The Wage and Hour Division explains that an employee who is able to work an eight-hour day, but not more, would be entitled to work the number of hours they can and take intermittent FMLA leave for the remainder of the hours. Employers must permit employees to use intermittent leave necessary due to a serious health condition and cannot require them to take more FMLA leave than needed. This could result in an indefinite reduced hours schedule if the employee at hand did not exhaust FMLA leave by the time the FMLA accrual was renewed. When calculating the intermittent leave allotment, instead of a systemic application of 480 hours based on a 40-hour work week, the DOL reminds employers to use the actual hours an employee works on average each week.
Finally, the letter reminds employers that the Americans with Disabilities Act (ADA) operates in conjunction with the FMLA. The ADA would provide an avenue for accommodation for any request to work a reduced schedule, absent undue hardship on the employer. Suppose the reduced schedule leave interferes with the employee’s ability to perform the job successfully. In that situation, the employer must also consider the issue under an ADA undue hardship analysis, establishing tangible factors, before transferring an employee to an alternative position. Keep in mind that the ADA and FMLA are not mutually exclusive, and an employee has the right to invoke both protections simultaneously.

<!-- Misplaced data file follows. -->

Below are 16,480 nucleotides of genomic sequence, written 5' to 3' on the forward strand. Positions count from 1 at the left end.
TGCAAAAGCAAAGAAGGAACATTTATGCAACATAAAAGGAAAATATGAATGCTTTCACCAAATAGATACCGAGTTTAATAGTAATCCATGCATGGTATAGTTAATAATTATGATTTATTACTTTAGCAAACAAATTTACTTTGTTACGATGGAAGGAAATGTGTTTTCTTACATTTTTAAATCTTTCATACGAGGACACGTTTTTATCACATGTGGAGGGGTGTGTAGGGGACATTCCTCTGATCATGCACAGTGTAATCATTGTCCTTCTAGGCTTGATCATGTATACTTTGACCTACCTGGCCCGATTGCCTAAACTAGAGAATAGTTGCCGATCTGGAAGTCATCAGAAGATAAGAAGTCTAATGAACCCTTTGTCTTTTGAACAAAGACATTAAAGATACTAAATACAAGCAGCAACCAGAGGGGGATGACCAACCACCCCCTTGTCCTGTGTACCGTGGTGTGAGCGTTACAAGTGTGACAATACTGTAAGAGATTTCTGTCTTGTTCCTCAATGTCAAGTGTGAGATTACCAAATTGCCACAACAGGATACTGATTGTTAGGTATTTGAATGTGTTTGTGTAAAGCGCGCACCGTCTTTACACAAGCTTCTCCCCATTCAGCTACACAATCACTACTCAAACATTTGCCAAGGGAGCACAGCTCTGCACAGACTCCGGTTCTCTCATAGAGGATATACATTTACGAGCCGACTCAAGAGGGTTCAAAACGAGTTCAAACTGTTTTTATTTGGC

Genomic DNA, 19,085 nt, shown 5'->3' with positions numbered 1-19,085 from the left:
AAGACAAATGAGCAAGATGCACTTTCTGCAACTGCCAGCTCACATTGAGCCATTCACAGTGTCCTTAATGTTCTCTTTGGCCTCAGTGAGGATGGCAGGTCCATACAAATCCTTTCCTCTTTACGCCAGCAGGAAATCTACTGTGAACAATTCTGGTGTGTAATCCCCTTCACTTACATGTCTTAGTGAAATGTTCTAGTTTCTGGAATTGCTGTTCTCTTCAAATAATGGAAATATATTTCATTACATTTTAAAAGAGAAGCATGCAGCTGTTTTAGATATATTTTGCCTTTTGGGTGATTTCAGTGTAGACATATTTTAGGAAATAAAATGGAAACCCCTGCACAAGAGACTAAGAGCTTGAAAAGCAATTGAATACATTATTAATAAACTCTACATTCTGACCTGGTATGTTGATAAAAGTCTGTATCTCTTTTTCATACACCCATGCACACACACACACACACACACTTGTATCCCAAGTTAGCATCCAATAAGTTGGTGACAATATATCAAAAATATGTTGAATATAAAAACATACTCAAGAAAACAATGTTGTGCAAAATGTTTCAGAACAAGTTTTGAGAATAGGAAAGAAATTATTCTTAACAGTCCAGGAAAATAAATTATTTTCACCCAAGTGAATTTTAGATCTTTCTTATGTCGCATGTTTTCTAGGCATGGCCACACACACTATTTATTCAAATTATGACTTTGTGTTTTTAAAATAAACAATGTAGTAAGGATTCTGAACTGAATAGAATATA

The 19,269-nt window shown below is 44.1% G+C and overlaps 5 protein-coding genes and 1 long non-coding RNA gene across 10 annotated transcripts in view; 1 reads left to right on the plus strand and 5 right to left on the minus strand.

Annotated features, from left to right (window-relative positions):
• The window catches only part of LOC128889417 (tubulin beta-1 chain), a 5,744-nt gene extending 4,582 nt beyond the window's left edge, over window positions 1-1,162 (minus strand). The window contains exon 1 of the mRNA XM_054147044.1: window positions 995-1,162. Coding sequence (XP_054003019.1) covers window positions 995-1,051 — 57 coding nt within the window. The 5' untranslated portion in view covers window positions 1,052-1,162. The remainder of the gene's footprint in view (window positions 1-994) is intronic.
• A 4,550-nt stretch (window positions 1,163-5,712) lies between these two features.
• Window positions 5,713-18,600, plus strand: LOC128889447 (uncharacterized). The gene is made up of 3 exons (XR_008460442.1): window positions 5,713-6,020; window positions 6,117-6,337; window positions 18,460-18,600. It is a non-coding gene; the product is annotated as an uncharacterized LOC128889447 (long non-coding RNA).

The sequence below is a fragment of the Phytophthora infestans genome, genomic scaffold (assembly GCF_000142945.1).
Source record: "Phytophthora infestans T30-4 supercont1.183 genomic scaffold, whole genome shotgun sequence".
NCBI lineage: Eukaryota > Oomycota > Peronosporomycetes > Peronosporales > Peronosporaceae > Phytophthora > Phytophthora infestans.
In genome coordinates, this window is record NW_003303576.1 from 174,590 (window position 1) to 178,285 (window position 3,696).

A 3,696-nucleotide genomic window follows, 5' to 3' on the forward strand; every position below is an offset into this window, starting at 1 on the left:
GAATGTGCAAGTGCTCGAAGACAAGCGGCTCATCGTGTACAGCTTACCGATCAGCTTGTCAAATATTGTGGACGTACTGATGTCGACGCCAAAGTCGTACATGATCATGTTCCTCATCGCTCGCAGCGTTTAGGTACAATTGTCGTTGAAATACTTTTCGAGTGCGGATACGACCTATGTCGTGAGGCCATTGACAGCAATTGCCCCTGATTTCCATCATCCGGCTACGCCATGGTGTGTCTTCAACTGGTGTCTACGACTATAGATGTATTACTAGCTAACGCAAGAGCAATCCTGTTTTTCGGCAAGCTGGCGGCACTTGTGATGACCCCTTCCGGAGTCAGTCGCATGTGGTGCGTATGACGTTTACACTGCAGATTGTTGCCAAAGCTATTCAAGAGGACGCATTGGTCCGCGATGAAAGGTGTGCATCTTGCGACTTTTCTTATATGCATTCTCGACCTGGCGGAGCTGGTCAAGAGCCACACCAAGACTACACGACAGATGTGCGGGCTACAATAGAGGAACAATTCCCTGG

Notably, this is the first public opinion letter that the DOL’s Wage and Hour Division has published in years, presumably to offer guidance to all employers, not just the employer to whom the letter was directed. Employers should review the letter to better inform their approach to intermittent FMLA leave requests, ADA accommodation requests for reduced hour schedules and other incidences that invoke the protections of both federal laws.
Interested in learning more about FMLA and ADA?
Register for our upcoming webinar on March 23 at noon EST where Chris Gantt-Sorenson will discuss FMLA monitoring and ADA accommodation in more depth.